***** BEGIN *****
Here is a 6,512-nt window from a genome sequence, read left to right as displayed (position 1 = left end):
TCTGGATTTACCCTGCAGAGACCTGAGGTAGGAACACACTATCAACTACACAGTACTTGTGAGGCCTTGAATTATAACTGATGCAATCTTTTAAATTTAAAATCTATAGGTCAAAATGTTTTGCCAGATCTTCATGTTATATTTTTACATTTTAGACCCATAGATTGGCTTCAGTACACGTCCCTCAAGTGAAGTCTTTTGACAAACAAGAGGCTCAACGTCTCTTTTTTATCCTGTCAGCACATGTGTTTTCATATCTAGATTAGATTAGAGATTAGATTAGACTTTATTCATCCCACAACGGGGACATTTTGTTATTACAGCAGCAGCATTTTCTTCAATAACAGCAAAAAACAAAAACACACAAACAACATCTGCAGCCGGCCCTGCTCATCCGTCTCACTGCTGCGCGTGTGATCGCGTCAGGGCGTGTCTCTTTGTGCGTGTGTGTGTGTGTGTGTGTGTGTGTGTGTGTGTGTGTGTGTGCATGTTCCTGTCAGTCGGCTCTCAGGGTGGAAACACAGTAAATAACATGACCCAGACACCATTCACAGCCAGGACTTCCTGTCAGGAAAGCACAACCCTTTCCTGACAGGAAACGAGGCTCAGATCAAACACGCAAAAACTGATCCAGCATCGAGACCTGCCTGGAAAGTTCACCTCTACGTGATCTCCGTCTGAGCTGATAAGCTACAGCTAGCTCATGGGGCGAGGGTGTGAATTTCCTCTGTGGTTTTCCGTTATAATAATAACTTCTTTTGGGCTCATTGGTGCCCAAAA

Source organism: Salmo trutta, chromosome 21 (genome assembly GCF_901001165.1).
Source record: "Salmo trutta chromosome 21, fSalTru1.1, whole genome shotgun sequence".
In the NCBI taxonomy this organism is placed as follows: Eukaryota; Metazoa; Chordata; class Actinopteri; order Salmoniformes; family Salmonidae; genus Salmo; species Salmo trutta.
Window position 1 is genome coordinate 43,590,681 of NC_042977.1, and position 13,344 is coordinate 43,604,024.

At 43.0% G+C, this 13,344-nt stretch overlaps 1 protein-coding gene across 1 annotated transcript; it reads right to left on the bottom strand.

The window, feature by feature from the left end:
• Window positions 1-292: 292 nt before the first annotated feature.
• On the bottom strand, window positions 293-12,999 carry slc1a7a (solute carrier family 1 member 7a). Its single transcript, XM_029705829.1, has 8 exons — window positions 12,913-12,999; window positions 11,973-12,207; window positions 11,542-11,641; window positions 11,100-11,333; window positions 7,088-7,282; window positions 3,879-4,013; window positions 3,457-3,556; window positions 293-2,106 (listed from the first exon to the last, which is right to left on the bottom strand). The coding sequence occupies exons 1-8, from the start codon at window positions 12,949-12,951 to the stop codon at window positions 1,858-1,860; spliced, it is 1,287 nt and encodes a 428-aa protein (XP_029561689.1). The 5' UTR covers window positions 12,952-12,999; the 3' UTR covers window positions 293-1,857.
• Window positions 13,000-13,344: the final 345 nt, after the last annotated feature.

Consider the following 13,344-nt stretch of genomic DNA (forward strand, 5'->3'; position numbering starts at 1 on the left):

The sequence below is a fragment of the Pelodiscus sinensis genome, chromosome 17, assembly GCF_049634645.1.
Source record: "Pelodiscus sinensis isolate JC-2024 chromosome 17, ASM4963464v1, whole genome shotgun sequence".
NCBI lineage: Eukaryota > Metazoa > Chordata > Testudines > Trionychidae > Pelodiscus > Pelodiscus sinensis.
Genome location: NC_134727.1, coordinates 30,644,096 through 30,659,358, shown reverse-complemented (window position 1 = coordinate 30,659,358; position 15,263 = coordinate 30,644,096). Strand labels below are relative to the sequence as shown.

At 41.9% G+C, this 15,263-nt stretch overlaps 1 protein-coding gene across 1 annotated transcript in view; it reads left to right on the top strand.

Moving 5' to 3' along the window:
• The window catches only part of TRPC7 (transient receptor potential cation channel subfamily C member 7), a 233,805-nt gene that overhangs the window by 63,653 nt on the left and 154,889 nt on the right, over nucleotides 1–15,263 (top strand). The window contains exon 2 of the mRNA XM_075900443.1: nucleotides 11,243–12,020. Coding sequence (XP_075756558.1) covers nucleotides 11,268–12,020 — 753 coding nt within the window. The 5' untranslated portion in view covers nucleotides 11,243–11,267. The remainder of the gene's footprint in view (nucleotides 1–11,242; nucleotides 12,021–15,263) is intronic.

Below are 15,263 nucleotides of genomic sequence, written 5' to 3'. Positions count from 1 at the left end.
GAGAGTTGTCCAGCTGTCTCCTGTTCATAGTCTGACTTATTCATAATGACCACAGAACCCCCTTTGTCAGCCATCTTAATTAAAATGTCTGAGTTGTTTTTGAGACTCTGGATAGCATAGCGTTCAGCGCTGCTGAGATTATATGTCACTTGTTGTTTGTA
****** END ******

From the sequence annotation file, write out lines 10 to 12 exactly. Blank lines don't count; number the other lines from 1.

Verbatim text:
• On the bottom strand, window positions 293-12,999 carry slc1a7a (solute carrier family 1 member 7a). Its single transcript, XM_029705829.1, has 8 exons — window positions 12,913-12,999; window positions 11,973-12,207; window positions 11,542-11,641; window positions 11,100-11,333; window positions 7,088-7,282; window positions 3,879-4,013; window positions 3,457-3,556; window positions 293-2,106 (listed from the first exon to the last, which is right to left on the bottom strand). The coding sequence occupies exons 1-8, from the start codon at window positions 12,949-12,951 to the stop codon at window positions 1,858-1,860; spliced, it is 1,287 nt and encodes a 428-aa protein (XP_029561689.1). The 5' UTR covers window positions 12,952-12,999; the 3' UTR covers window positions 293-1,857.
• Window positions 13,000-13,344: the final 345 nt, after the last annotated feature.

Consider the following 13,344-nt stretch of genomic DNA (forward strand, 5'->3'; position numbering starts at 1 on the left):